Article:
What’s been happening? After my last post, in the spring of 2012, professional work more or less took over the rest of that year. As a public opinion research consultant, presidential election years are my absolute busiest time — and 2012 turned out to be even busier than usual. In addition to voter microtargeting, and analyzing survey data, I am also part of CNN’s election night decision team; we’re the ones who decide when to project a race for a particular candidate.

Then, shortly after the election, we got big news of great joy: Mrs Yeoman Farmer and I were expecting a baby. However, the pregnancy turned out to be a physically challenging one for MYF, which meant the rest of the family needed to come together in supporting her and picking up a bigger share of the farm work. The garden was scaled back, as were the numbers of livestock we were raising.

Our new baby girl was due in mid-August, but couldn’t wait to join the fun. In mid-July, more than five weeks ahead of schedule, she decided it was time to get moving. At 7am on a Monday morning, in the car driving home from the airport after a wonderful weekend trip visiting friends and family in Seattle, I got the call from MYF that her water had broken. Once back at the farm, I whisked MYF to the hospital. We spent the rest of the day there, undergoing tests and observations, until the medical team decided Baby Girl needed to come out by emergency Cesarean.

Baby Girl is doing well and thriving now, but there were numerous complications that kept her in the NICU for nearly a month. And then she needed heart surgery in October. I will write more about some of these issues in future posts — but for those interested in a general overview of what we went through, I recently had an article published which describes that roller-coaster. Thanks to the skills of some truly amazing medical professionals, and the prayers of countless people all over the world, Baby Girl is expected to live a long and very happy life.

I don’t want to dwell too much on the brutal winter we’re now finally emerging from here in the Upper Midwest. Suffice it to say that this was easily the worst winter I’ve personally experienced in my 45 years. The snow that fell before Christmas is still out in our pasture. Our hay field finally became visible again last week, as did our lawn. We expect cold winters in Michigan, but what made this one so difficult was its relentlessness. Usually, we get an arctic blast and some snow — and then a few days where the temps go above freezing, the snow melts, and it’s merely “cold” for a little while before the next storm passes through. Those periodic thaws are the stepping stones that make Midwestern winters tolerable.

This year, we didn’t get a single thaw for the entire winter. All the snow that fell…stayed. And no one knew what to do with it. We shoveled and shoveled our driveway, but soon had walls of snow high on both sides. Our church, and many big shopping centers with large parking lots, have enormous mountains of plowed snow that have now turned into stubborn icebergs. We joke that kids will still be sledding on these things in mid-May, when it’s sixty degrees out.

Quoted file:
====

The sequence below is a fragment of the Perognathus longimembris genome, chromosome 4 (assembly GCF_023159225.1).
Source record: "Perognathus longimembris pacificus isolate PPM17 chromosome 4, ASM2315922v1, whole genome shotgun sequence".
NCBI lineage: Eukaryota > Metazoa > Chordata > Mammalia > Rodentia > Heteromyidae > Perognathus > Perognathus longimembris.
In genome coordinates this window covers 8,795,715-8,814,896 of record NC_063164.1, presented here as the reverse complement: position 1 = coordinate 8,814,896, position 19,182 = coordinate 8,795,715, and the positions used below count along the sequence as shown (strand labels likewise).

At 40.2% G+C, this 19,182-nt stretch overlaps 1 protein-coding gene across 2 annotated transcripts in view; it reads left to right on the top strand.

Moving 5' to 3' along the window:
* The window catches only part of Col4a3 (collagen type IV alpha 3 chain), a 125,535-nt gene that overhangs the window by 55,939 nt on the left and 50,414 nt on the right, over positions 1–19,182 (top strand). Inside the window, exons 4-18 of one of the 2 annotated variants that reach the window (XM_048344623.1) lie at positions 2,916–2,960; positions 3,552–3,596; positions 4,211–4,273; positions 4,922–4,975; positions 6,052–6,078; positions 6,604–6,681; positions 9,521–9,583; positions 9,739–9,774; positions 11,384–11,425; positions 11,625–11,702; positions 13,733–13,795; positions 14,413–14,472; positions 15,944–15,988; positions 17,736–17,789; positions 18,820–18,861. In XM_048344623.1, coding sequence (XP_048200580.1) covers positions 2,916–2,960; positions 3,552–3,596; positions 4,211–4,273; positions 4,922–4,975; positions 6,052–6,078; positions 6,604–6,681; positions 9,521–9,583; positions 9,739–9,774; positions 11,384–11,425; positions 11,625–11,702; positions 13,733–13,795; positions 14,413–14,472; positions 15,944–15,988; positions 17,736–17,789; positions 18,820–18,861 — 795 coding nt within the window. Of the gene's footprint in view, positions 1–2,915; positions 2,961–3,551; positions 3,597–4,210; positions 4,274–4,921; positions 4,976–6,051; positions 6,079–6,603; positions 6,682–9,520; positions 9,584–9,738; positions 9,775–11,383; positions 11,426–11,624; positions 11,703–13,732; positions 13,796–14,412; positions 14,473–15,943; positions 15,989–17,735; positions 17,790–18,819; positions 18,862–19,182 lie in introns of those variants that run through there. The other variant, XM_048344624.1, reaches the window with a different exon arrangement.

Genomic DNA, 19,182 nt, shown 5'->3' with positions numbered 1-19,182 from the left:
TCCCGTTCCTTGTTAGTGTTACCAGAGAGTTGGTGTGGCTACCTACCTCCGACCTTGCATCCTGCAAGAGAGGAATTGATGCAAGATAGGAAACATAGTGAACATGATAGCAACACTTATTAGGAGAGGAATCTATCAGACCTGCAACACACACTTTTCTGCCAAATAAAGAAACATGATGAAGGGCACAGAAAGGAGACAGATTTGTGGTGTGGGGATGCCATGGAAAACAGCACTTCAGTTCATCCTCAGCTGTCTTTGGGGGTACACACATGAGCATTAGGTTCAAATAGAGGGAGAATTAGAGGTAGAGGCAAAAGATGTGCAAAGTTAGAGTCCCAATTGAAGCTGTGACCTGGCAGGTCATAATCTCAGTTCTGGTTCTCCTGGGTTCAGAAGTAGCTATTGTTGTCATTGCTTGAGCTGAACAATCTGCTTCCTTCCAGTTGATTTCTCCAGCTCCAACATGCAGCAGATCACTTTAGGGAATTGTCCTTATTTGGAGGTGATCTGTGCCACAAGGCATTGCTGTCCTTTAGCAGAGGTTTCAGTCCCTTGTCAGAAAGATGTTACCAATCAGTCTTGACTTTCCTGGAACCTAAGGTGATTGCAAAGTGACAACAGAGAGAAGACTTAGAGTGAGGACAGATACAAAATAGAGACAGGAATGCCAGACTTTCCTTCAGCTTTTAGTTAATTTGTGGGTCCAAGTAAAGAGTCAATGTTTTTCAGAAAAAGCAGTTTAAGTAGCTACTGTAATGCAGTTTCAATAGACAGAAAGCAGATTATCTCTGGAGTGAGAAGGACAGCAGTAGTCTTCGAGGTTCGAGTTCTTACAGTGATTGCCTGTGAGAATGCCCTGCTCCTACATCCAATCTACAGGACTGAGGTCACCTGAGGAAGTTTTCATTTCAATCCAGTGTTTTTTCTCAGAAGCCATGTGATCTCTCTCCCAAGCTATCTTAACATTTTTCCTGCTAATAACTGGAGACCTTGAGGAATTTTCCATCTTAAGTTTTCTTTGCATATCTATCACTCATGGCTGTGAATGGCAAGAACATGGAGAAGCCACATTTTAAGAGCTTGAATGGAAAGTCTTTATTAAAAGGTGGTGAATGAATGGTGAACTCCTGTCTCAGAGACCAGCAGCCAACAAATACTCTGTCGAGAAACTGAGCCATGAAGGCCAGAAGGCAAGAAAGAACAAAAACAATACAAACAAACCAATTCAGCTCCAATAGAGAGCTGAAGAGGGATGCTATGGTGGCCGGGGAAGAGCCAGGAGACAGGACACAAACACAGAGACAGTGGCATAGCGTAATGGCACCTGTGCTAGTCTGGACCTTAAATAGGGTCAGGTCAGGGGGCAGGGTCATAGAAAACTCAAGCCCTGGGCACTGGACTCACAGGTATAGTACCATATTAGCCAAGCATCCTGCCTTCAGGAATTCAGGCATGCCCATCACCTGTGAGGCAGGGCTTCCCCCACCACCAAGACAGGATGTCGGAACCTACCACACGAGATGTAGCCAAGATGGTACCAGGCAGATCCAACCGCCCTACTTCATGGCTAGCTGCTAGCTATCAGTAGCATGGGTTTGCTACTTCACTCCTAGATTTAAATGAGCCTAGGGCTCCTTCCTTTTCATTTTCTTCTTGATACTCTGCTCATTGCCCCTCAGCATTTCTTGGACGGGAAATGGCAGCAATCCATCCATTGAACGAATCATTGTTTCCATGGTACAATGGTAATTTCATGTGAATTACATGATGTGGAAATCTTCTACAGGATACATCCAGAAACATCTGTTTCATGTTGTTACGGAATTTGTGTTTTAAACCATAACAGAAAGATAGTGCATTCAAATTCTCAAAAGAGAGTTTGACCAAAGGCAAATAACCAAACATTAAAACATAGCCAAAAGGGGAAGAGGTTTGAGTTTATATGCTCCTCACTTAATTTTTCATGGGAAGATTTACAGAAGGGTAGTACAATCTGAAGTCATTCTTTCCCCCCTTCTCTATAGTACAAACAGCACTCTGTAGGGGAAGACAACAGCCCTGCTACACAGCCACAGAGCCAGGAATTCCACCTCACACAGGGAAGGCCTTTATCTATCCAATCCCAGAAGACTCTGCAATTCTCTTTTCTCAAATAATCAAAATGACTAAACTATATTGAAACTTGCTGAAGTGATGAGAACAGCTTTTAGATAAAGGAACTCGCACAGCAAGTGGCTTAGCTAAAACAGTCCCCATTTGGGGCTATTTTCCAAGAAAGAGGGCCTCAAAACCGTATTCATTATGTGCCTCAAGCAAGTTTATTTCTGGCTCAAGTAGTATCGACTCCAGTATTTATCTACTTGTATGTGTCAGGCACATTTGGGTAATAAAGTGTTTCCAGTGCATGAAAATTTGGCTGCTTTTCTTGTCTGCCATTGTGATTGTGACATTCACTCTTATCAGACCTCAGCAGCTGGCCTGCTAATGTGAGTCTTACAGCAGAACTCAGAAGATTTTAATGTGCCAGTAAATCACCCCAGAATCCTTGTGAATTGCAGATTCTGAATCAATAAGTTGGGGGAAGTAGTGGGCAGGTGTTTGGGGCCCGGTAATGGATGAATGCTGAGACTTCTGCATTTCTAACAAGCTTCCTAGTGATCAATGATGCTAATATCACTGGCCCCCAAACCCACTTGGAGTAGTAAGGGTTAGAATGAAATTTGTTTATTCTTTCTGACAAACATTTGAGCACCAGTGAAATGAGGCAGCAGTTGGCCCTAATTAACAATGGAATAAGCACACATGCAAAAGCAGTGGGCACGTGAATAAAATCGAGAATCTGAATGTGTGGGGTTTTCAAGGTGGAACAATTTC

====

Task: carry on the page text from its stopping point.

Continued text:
Today it’s in the forties, and is expected to stay above freezing all the way into next week. Our whole property is rapidly turning into a mud bog, but I’ll take that over the snow. It’s unclear when things will dry out enough to allow planting, or when the pasture will revive enough to turn the animals out on it. This year, it seems that all bets are off. So, we’re taking things one day at a time. I’m just glad we put in a larger-than-usual supply of hay. And firewood.

We had several goat kids born over the course of the winter, and are now enjoying an excellent supply of milk from the does. Surprisingly, despite the bitter cold, almost all of the kids survived. We lost a  couple of them, but for the most part were able to keep the barn buttoned up tightly enough to keep them from freezing to death. I also discovered a very useful tool for winter kidding: a blow-drier! The mother goats usually get the kids licked off to dry them, but in the dead of winter…a nice warm blast of air from a hair drier gave some much-needed assistance. Also, getting the kids thoroughly warmed up means their bodies are less stressed. It seems to have helped a lot.

But the true heralds of spring are the lambs. And our first ones were born last night! I went out to the barn a little before midnight to make my final checks, and discovered that one of our mature ewes, Conundrum, had delivered a set of twin females. Both were on their feet, but pretty wet. I tried to give an assist with the hair drier, but Conundrum objected loudly. Given that it wasn’t terribly cold last night, and that our Icelandic ewes are outstanding mothers, I decided to butt out. And, indeed, they had a good night. Both lambs were dry and dancing around this morning.

I’ll leave you with some pictures of them (note the snow shovel used to block a gap in the door — there’s a stubborn chunk of frozen dirt that’s preventing the door from sliding all the way shut):

Notice the black one was even climbing all over Mom:

It’s good to be back and blogging again. I promise the next post will take less than two years to go up!